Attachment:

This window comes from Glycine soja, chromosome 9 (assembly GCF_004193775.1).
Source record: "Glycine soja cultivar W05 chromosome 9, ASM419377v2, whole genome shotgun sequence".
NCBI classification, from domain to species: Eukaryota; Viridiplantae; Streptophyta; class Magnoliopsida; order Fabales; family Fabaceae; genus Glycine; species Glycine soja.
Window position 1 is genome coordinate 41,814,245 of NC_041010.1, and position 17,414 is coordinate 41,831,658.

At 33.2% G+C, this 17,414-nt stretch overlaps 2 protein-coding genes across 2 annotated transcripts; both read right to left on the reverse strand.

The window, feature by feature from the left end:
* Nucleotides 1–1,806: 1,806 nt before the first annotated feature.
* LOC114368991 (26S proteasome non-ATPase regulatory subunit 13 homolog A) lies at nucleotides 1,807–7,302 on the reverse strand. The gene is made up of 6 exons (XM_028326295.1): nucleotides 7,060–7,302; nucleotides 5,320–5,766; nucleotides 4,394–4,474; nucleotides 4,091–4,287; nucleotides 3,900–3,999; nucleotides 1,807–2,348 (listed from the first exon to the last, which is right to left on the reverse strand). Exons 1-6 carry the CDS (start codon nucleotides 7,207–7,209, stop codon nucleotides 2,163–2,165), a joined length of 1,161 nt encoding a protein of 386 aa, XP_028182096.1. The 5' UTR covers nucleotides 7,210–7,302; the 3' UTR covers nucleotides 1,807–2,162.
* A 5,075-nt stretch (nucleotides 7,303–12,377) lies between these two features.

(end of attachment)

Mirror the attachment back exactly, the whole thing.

This window comes from Glycine soja, chromosome 9 (assembly GCF_004193775.1).
Source record: "Glycine soja cultivar W05 chromosome 9, ASM419377v2, whole genome shotgun sequence".
NCBI classification, from domain to species: Eukaryota; Viridiplantae; Streptophyta; class Magnoliopsida; order Fabales; family Fabaceae; genus Glycine; species Glycine soja.
Window position 1 is genome coordinate 41,814,245 of NC_041010.1, and position 17,414 is coordinate 41,831,658.

At 33.2% G+C, this 17,414-nt stretch overlaps 2 protein-coding genes across 2 annotated transcripts; both read right to left on the reverse strand.

The window, feature by feature from the left end:
* Nucleotides 1–1,806: 1,806 nt before the first annotated feature.
* LOC114368991 (26S proteasome non-ATPase regulatory subunit 13 homolog A) lies at nucleotides 1,807–7,302 on the reverse strand. The gene is made up of 6 exons (XM_028326295.1): nucleotides 7,060–7,302; nucleotides 5,320–5,766; nucleotides 4,394–4,474; nucleotides 4,091–4,287; nucleotides 3,900–3,999; nucleotides 1,807–2,348 (listed from the first exon to the last, which is right to left on the reverse strand). Exons 1-6 carry the CDS (start codon nucleotides 7,207–7,209, stop codon nucleotides 2,163–2,165), a joined length of 1,161 nt encoding a protein of 386 aa, XP_028182096.1. The 5' UTR covers nucleotides 7,210–7,302; the 3' UTR covers nucleotides 1,807–2,162.
* A 5,075-nt stretch (nucleotides 7,303–12,377) lies between these two features.